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03-19-2013, 01:16 PM
hairylikebear's Avatar
Join Date: Apr 2009
Location: Houston
Country: Russian Federation
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Originally Posted by GuineaPig View Post
The issue here is sample size. Save percentage itself is heavily dependent on luck over the course of a season, and it becomes even more important if you reduce the sample (both in the type of shots, and number of games). It's interesting to look at, but pretty meaningless as it stands.
As far as SV% is concerned, all goals against will be counted, "lucky" or otherwise. Shots from the scoring chance pentagon will be included, regardless of luck. The only situation in which there will be a difference involving luck is when a "lucky" shot from outside of the scoring chance area goes in (ie a softy, which counts as a GA but not a scoring chance) or when the goalie makes a "lucky" save on a shot that comes from outside the SC area. The idea behind the pentagon is that any shot from outside the pentagon is relatively harmless, and therefore no save from there can be a "lucky" one. Unless there is a deflection, but those count as scoring chances.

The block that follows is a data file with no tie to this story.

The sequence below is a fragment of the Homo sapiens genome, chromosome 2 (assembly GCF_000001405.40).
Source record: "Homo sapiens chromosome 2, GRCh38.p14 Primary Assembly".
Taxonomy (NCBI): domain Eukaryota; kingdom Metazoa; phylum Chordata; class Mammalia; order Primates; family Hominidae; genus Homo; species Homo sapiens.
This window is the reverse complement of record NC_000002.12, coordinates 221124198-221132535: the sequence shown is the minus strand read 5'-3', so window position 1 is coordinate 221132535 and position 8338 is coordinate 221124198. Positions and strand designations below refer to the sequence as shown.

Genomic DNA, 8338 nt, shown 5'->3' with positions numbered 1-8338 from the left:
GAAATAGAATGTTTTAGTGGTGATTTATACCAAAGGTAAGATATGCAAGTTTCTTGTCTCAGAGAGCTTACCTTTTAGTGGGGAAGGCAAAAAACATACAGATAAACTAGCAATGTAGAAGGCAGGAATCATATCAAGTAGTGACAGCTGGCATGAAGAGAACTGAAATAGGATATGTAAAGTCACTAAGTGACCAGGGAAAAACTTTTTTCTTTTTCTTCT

It does reduce the sample size a bit, but at least the dependent variable is kept the same so it minimizes that effect as much as possible.

Originally Posted by Micklebot View Post
By his methodology,

Bishop .8359
Lehner .8787

The problem as I see it is that the SCA is an average for the whole team, not just the starters, so if one goalie gets sheltered games, the team buckles down on chances allowed for their back-up or for any reason some games skew the averages, the numbers won't be entirely accurate for the goalie specific stats.
That's not true. I did it that way because I'm missing data and also because I'm lazy. If I had scoring chance data for every game (or even a timestamp for every scoring chance), it would then be possible to determine who was on the ice for them, including the goalie. After that the math is pretty simple.

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